Bio4Climate: Giant Kelp as Feature Creature

Bio4Climate's Featured Creature this week is the illustrious Giant Kelp. Their article featured this 7-minute documentary (voiced by David Attenborough) about the biological and climate regulating role of kelp forests and the observable decline of these forests along the Scottish coast. To address this decline, U.K. marine-folk are shaking up the current trowler-traffic rules to push boats further offshore and promote the regeneration of native, wild kelp forests. 

Watch, enjoy, and share!


Excerpt from the Bio4Climate feature:

The rainforests of the ocean


Giant Kelp will grow in bunches where conditions are right, such as the west coast of North- America, forming underwater forests. These forests provide food and shelter for thousands of animals including sharks and bony fishes, invertebrates such as lobsters and squids, marine mammals such as seals and sea otters, and birds such as cormorants and snowy egrets. In turn, all of these animals help maintain balance in this ecosystem, as exemplified by sea otters who eat sea urchins - a notorious kelp eater. The sheer amount of biodiversity held within kelp forests has earned the algae its nickname, “rainforest of the ocean.”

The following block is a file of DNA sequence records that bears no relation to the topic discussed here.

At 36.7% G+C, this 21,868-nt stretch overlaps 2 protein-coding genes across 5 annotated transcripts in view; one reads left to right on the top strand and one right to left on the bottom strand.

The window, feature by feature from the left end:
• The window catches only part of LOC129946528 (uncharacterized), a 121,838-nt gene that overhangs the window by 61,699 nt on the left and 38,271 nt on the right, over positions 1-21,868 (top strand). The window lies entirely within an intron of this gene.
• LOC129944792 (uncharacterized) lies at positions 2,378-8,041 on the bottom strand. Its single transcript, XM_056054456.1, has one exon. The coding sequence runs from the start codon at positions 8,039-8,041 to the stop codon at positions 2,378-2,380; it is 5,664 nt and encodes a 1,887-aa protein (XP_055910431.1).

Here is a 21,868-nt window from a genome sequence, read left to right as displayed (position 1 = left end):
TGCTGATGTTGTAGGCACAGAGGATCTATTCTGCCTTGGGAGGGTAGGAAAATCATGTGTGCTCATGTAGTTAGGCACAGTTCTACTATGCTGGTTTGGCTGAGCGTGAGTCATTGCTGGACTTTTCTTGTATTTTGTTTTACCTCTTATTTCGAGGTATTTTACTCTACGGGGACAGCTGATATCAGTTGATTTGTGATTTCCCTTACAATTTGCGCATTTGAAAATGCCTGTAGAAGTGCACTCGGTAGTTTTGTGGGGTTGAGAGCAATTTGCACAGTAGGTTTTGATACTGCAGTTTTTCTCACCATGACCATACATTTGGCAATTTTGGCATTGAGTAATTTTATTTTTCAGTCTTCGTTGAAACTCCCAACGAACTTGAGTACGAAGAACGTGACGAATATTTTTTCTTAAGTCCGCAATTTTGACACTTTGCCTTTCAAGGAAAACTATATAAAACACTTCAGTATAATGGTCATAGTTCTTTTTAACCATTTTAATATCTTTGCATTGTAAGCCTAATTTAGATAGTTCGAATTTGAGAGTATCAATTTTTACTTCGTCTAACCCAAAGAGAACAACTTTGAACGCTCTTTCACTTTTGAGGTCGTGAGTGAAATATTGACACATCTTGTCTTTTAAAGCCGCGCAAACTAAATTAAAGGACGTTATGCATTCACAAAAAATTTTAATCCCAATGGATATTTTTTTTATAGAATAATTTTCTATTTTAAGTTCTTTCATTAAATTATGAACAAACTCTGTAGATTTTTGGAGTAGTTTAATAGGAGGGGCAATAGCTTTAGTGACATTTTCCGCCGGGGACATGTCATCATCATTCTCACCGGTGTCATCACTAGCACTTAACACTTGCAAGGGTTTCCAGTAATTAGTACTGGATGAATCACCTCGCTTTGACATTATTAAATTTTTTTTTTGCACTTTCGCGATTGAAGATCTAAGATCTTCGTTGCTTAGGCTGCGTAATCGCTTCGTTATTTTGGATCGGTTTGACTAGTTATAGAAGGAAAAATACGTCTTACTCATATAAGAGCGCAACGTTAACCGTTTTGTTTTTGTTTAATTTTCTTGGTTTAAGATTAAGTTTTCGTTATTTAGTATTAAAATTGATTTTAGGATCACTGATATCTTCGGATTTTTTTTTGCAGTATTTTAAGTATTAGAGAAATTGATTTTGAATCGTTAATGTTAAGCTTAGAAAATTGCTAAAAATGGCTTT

Kelps feed creatures far away from their underwater forests as well. When pieces of the algae detach and end up on beaches, coastal-living animals take advantage of its many nutrients. Decomposing kelp finds its way to the bottom of the deep sea where creatures surrounded by darkness welcome the newfound treasure.
Animals also love Giant Kelp’s thick blades that provide a barrier between them and predators. This barrier comes in handy when storms occur, too, as they decrease the intensity of incoming waves and currents. In other words, without kelps, millions of individuals would suffer - including us humans. 

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